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The year we learn to spend our time well

Why the offline world will become more interesting than the Internet in 2018

Photo by Lucas Hodge

Let’s face it. We all know we’re not spending our time online well.

The online world infiltrates every part of our lives through our many portable, internet-enabled devices. Many of us wake up and go to sleep with our smartphones by our side. We may even touch our phones more often in a day than we touch our loved ones. We’re starting to wake up to the fact that our minds are being ‘hijacked’ by the technology industry in their race for our attention. Some people label it addiction, whereas Mary Aiken, author of The Cyber Effect, prefers to talk about a maladaptation.

In the real world, we know how to keep track of time. Yet, when we enter the online world, Aiken explains that we experience a ‘time distortion effect’. Our awareness is in a different place but our senses tell us that nothing has changed. We haven’t left the room we’re in and nothing around us has changed. We lose track of time. And the hours we spend online come with a cost, especially when we lose touch with reality. What could we have spent that time doing instead? Getting a good night’s sleep? Exercising? Starting a hobby? Being present with someone who really needs us?

New emerging technologies keep pushing the boundaries forward. We can expect adults and children to experience even more distractions and disempowerment in the future. There’s potential for us to become more disconnected from ourselves, each other and from what really matters to us.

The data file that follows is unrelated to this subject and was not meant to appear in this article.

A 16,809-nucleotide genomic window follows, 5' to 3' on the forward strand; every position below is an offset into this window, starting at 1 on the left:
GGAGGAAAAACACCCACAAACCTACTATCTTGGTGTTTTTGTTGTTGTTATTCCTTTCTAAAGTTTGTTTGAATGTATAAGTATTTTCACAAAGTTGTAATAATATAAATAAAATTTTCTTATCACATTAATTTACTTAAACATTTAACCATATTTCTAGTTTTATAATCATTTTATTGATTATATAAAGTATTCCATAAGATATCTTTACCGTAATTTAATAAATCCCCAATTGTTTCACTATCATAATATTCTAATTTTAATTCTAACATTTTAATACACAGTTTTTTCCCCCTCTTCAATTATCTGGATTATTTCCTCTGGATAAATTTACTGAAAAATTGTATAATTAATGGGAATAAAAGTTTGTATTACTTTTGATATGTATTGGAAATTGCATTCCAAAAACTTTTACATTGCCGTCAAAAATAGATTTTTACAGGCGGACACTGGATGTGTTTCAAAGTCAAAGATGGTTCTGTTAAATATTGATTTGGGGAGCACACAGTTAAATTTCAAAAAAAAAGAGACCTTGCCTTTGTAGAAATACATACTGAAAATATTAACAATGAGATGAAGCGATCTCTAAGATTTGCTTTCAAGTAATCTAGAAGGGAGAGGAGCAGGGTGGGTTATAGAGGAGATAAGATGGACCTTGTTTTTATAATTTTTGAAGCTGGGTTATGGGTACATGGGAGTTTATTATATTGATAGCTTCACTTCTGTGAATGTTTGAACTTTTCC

While technology could be designed differently to help us spend our time better in the future, it will still only be part of the solution.

What I believe we need now is a whole new conversation about how we relate to the online world. The Internet is here to stay. How can we adapt effectively and make this extraordinary tool work for us?

Let’s use the power of imagination to lead the way.

Imagine if we lived in a world where we informed ourselves about all aspects of the online world: the benefits and the pitfalls.

Imagine if we reclaimed our attention, and restored our power to spend our time well.

Imagine if we reset our boundaries and created sacred spaces and times in our lives where we could be present without the distraction of technology.

Imagine if we had resilience and discipline to stay focused on the things that matter the most to us, not just as individuals, but also to our families and communities.

Spend Time Well is about making that happen.

Join our Slow Sunday movement, and be part of a community of people taking a weekly extended break from all our devices.

You are invited to use this article as a conversation starter about how we can spend our time well.

Originally published at medium.com

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